With differing chamber and party priorities, upcoming mid-term elections, and a tight legislative schedule, Congress is moving slowly on the Administration’s nominations. With respect to the Western Hemisphere, the Senate confirmed Kelly Knight Craft as U.S. Ambassador to Canada; Luis E. Arreaga as U.S. Ambassador to Guatemala; and Sharon Day as U.S. Ambassador to Costa Rica in August 2017. The chamber acted in November to confirm Michele J. Sison as U.S. Ambassador to Haiti and also confirmed M. Lee McClenny as the U.S. Ambassador to Paraguay in December. The Senate committee confirmation hearings have resumed in 2018 for some of the outstanding regional nominations. On Wednesday, March 7, the Senate Foreign Relations Committee heard testimony from Joseph E. Macmanus to serve as U.S. Ambassador to Colombia; Robin S. Bernstein to serve as U.S. Ambassador to the Dominican Republic; and Edward Charles Prado to serve as U.S. Ambassador to the Argentine Republic.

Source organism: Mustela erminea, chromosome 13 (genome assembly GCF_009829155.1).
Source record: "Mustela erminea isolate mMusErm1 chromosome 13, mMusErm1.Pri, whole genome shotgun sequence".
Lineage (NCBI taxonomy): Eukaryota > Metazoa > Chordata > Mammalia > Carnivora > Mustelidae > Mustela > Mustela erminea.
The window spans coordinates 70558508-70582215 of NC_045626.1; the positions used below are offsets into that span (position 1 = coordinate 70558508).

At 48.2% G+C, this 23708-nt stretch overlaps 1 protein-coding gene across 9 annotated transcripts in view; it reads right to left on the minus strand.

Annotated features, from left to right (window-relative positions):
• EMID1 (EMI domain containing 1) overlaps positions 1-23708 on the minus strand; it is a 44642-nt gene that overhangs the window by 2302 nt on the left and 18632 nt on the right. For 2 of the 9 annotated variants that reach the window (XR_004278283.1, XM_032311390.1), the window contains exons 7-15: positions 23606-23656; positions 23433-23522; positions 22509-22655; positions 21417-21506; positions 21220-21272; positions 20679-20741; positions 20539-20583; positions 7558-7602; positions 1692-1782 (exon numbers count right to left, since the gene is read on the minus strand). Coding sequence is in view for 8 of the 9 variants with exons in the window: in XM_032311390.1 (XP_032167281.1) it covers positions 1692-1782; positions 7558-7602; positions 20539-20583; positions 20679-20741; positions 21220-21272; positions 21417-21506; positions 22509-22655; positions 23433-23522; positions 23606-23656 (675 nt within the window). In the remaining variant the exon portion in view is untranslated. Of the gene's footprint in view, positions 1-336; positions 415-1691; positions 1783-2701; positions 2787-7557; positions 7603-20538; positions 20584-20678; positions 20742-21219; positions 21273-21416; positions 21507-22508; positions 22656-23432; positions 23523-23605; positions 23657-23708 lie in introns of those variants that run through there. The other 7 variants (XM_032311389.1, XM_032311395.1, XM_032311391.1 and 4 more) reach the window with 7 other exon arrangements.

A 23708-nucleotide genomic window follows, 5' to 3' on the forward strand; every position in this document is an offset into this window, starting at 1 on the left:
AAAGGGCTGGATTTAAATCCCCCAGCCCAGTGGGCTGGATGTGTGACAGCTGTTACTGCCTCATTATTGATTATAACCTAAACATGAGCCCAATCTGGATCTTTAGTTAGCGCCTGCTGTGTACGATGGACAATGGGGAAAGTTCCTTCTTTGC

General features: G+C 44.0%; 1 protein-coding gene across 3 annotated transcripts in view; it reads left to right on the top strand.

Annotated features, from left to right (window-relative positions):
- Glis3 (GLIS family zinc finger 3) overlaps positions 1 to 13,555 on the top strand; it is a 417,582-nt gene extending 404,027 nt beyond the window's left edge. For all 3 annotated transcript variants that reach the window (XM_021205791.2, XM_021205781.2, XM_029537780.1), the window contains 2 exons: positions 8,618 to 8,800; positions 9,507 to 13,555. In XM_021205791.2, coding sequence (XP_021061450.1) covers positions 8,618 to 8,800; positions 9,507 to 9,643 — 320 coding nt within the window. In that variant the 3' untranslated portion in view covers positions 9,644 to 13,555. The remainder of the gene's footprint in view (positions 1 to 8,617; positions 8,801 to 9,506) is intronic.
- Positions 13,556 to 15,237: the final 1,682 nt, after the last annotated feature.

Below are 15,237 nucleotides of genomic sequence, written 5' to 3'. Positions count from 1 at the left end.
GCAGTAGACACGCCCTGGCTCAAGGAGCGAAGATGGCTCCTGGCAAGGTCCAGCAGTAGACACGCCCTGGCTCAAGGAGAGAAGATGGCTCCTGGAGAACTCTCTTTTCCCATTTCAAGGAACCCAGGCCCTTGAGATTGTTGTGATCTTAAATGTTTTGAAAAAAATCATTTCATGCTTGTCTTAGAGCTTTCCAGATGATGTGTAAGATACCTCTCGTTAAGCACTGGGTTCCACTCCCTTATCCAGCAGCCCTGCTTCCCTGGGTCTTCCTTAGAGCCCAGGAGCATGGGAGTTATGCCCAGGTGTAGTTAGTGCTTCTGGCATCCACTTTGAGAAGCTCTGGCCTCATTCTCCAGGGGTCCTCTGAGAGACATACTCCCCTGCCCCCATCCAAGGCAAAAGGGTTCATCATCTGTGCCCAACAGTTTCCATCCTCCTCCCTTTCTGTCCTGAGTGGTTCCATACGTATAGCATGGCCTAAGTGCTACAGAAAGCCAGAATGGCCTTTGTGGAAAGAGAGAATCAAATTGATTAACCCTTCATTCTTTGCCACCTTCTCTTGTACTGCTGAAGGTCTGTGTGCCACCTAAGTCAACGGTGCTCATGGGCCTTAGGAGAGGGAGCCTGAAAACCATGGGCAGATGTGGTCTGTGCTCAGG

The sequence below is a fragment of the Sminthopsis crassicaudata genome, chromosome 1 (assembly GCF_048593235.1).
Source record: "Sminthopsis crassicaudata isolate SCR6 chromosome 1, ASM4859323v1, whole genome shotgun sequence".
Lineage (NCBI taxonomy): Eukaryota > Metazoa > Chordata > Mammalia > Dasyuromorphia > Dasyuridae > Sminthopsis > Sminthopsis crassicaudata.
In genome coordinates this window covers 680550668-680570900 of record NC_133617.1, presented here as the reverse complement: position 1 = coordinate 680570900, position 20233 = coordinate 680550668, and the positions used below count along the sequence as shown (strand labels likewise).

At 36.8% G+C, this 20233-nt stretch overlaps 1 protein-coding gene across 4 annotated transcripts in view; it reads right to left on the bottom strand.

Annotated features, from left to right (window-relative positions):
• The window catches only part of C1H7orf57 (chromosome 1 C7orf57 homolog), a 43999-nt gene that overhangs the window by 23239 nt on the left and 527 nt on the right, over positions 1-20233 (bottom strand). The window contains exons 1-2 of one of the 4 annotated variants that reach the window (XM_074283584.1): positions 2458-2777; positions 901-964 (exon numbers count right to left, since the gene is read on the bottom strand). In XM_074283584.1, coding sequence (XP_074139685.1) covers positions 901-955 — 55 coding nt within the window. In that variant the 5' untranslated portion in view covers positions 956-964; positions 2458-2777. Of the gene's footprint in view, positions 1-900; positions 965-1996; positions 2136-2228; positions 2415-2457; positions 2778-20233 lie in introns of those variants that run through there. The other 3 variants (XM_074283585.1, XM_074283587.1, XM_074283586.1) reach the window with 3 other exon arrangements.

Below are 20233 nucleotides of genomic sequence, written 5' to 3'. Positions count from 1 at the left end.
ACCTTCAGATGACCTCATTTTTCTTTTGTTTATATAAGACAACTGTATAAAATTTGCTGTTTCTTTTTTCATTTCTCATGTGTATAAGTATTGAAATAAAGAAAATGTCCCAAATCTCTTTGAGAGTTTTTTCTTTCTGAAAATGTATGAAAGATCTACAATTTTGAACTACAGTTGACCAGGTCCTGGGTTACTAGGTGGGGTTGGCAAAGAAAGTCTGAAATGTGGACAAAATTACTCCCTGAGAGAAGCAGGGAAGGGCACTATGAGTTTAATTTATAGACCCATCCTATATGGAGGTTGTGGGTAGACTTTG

Other Influences on U.S. Policy toward the Region

Members of Congress and leaders from U.S. states – particularly Governors and Mayors – are also weighing-in with the Trump Administration on U.S. trade policy with some of its neighbors. Nowhere is this more apparent than the ongoing NAFTA re-negotiations, particularly with President Trump reiterating his threat to withdraw the United States from the agreement should a “fair” deal not be reached. The latest round of “NAFTA 2.0” talks just concluded and another round has tentatively been set for next month in Washington.